woensdag 25 februari 2009

Process hacking

When people I know start talking about 'hacking' in the original mean of the word [making things happen by means that it was not designed for], we most of the time stick to some technical mumbo jumbo, as the boss likes to call it.

That is something our whole industry likes to do. Did and does. No matter how many times we get bitten in the arse by people doing things wrong, we like to forget about the art of social engineering, simply because it is too difficult to do something about and because it does not sell boxes that smell nice because they are new.

I have spend quite some time working for|in|with large organizations and these are the places where social engineering works best. Employees do not know each other, low raking employees have been given a bullucking by their 'superiors' for sticking to the rules, etc.

The bigger the organization, the larger the piles of documentation with rules and exceptions. Fertile ground for those who want to get things done, their way :P

Getting access to buildings is easy, specially with the no smoking inside. Every company has a percentage of people who are addicted and these people -will- find ways to get out & in without too much hassle. Be it the emergency exit, be it a rooftop, but like water: they will find a way.

A novel trick I found lately was that after some of the smokers who used to leave via the front door but where called into the managers office after he'd seen the in-out time table, is getting a visitors pass for walking in & out unregistered. Smart. Of course I had to try to see how difficult it was to get one of those: frighteningly simple. Since so many had explained the situation with the security people, showing a packet of cigarettes was enough to trigger the knee jerk reaction of handing out a temporay access badge.

The same happens with the ordering process. Since all has been 'centralized' and 'standardized' it might take up to 6 months to get an order through [correct, this is a very bad and seldom example]. Because the supplier knows and has been trained to deliver orders before the paper work is 'completed', it is trivially simple to get any kind of hard & software shipped without passing the regular process. Most of the time the supplier will get his formalized order some time later but when he doesn't he just faxes the delivery notification to the ordering department and since they are used to things to go wrong, will send him a proforma so he will be able to bill.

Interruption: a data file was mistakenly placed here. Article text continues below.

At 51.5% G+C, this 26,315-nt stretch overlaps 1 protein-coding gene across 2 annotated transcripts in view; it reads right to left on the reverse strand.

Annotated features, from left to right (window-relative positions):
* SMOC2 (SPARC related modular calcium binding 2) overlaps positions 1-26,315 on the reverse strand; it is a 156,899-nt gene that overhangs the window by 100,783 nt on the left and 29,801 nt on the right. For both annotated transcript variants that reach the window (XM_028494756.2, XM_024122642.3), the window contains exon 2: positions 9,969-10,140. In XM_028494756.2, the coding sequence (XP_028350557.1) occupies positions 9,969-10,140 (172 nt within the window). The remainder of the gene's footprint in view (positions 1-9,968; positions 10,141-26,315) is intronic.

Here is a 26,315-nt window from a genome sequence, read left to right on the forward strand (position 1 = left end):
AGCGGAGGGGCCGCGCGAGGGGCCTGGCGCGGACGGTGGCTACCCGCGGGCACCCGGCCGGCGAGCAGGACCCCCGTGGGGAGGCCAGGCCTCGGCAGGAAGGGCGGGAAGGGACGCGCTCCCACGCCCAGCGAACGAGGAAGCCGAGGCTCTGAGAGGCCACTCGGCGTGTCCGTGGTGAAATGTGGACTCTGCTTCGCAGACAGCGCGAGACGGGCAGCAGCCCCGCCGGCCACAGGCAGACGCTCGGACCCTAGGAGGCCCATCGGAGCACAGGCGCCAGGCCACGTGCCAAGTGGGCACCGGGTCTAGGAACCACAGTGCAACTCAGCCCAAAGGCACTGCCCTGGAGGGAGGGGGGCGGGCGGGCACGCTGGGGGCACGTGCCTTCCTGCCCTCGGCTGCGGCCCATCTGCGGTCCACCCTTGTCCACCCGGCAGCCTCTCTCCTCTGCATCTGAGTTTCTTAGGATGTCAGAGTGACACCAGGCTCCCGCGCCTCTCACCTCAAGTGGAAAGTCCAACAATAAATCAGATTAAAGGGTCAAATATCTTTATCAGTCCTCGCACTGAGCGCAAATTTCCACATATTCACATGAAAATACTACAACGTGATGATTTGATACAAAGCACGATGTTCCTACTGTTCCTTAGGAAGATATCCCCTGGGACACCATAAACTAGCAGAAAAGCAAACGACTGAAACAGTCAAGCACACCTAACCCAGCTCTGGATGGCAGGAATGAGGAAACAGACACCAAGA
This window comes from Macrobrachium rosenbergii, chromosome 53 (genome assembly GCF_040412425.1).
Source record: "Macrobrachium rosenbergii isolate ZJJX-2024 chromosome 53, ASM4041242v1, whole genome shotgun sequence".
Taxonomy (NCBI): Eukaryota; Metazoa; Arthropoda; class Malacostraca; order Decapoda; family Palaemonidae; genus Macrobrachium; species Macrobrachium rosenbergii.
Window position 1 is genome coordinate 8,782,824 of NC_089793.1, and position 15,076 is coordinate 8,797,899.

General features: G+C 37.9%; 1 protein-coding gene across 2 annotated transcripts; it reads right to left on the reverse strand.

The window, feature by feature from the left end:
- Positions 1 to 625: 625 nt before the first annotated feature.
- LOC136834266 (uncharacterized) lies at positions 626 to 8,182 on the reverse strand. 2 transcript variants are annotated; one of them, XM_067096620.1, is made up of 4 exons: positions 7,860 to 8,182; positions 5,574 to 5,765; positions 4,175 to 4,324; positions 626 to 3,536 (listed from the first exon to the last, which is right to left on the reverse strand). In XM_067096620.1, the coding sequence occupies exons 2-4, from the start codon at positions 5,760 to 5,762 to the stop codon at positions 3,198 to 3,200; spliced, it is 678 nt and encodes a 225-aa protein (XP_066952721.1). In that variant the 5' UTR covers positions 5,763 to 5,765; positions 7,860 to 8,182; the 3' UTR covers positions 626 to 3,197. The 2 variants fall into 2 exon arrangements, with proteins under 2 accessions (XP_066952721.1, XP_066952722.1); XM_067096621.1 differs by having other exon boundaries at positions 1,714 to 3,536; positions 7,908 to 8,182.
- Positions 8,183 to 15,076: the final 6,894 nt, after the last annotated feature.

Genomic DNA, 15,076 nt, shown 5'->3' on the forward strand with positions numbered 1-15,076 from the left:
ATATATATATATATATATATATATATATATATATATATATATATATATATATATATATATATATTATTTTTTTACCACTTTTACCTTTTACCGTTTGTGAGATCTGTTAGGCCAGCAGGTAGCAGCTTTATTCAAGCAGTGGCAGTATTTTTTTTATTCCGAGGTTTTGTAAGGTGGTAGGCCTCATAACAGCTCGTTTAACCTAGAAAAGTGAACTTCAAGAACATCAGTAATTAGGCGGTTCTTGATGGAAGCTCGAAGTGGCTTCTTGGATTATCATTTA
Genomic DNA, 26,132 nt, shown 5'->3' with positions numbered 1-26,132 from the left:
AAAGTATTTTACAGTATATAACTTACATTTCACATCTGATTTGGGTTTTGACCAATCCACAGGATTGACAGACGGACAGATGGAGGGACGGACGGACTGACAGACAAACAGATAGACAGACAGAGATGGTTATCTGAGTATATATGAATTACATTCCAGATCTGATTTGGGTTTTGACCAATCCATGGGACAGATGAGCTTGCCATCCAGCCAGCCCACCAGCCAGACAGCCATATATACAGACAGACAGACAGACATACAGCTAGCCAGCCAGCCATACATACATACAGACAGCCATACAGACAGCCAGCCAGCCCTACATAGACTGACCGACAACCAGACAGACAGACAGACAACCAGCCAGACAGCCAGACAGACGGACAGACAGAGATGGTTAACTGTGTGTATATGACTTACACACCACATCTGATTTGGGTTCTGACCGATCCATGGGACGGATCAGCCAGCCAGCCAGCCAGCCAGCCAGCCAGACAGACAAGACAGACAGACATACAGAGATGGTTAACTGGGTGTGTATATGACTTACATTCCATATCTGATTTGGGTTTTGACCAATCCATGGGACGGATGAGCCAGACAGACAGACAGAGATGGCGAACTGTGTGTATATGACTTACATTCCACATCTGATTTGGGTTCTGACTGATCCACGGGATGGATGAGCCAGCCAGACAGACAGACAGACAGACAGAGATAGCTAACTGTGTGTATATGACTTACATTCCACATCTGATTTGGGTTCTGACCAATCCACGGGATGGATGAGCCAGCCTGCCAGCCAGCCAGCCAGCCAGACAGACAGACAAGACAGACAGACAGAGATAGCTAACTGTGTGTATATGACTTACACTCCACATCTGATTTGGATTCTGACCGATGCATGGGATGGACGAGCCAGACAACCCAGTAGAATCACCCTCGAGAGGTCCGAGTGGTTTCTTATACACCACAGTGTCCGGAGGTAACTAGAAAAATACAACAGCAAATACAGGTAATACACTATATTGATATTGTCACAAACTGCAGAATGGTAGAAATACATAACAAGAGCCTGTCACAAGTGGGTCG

More of the same is with changes to infrastructure. Since all self respecting organizations have CABs [Change Advisory Boards], where as we all know the most anal & inexperienced people waste their time, that take forever to approve the most basic changes but will happily waver changes with impact beyond the minimal description. This is how 'the insiders' get things done: there old an trusted social network.

In the role of PM or as auditor I do the same. I spend a large part of my time setting on desks, hanging around the coffee machine, lunching with [key-] people from the departments that actually do things. By constant name dropping and revering to 'john from RM', by reinforcing the well known fact that the official processes 'do not work' and 'the last reorganization undid the one before', confirming that 'the management' costs & wastes money, this way I get my rules, my connections, my targets met and implemented.

So if you get all exited when you find company xyz is still running that well knows bugged version of the Internet facing software, remember that I get the same happy feelings when I see people with ties and temporary badges :P

EDIT: Found people who actually give classes http://secinmotion.blogspot.com looks good.

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